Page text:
Majority oppose increased enforcement of motorcycle noise limits - 986 participants, 2577 responses

Sep 17, 2016

State law in New Hampshire limits the level of noise that can be legally emitted by a motorcycle to 92 decibels while idling and 96 or 100 decibels at speed, depending on the number of cylinders in the vehicle’s engine. However, some residents of areas popular with bikers have called for increased enforcement of motorcycle noise limits, maintaining that police are not doing an adequate job identifying and ticketing offenders. On September 17, Citizens Count, NH’s Live Free or Die Alliance decided to put the issue to its Facebook members, posting the question, “Should law enforcement officials in NH do more to enforce motorcycle noise limits?”

“Should law enforcement officials in NH do more to enforce motorcycle noise limits?”

Results: Yes or No Respondents

Participation:

A total of 86% of those participating gave a 'yes or no' response to the question. The remaining 14% of participants engaged in the discussion but did not give a yes or no response. In total, this discussion received 2,577 responses from 986 individuals. (Click here for details on our methodology.)

What Participants Said:

No: A majority, at 81% of ‘yes or no’ respondents, were opposed to increasing enforcement of motorcycle noise limits.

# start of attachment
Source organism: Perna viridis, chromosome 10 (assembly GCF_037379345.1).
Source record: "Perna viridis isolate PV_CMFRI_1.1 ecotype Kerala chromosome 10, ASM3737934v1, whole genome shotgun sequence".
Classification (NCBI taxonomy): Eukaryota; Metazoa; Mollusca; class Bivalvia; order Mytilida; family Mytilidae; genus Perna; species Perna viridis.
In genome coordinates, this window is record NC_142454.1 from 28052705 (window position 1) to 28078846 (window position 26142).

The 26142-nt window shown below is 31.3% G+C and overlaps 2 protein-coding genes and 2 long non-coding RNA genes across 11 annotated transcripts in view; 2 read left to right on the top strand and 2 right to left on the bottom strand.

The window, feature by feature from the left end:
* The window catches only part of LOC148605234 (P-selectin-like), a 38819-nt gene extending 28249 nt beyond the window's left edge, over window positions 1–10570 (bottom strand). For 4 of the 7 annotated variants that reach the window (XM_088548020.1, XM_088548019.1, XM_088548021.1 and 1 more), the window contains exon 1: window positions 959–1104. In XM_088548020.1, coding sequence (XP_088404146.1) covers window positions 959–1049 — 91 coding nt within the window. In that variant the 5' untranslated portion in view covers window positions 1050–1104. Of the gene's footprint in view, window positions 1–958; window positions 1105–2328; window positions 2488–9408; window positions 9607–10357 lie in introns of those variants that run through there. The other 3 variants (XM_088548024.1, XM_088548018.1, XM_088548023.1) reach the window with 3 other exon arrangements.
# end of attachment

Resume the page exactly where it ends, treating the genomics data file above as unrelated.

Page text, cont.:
• “Motorcycles are hard to see. It’s better that they can also be heard.”
  • “I would think with the heroin news in the papers these days that the law enforce[ment] community has bigger problems other than a little noise.”
  • “Our lives are worth more than your short bursts of discomfort from a little noise.”

Yes:  The minority of ‘yes or no’ respondents, at 19%, were in favor of increasing enforcement of motorcycle noise limits.

  • “Yes, please. People are trying to sleep at night.”
  • “It's not as big a problem as overdoses, but neither is littering or petty theft. That doesn't mean you stop enforcing the lesser issues to focus on the big ones. It's still illegal, annoying, and disruptive, affecting the quality of life of everyone they live near or drive by.”
  • “Nobody should have to endure sound so loud you can’t have a conversation in your own car with the windows up.”

Other: As noted above, 14% of those participating did not give a yes or no response, instead addressing their comments to related questions and issues. These included:

  • Effectiveness of loud pipes: “I would be interested in hearing/reading about any conclusive evidence showing that ‘loud pipes save lives’… My observations, and observations only, are the folks with the loudest pipes are the ones who tend to drive the most recklessly.”
  • Challenges to enforcement: “Last I heard, the major problem was developing accurate portable dB meters that could be used as evidence in court. Too many variables exist on the side of the road to get a good, real time usable measurement.”
  • Distracted driving: “If you get off that phone & look twice, you might save a life.”

*Editor selection of actual participant quotes. 

Click here to read the full Facebook discussion of this question. 

Know someone who would be interested in these results? Forward them the summary version of this report. 

Do you think law enforcement officials should do more to enforce motorcycle noise limits? Leave a comment and have your say! 

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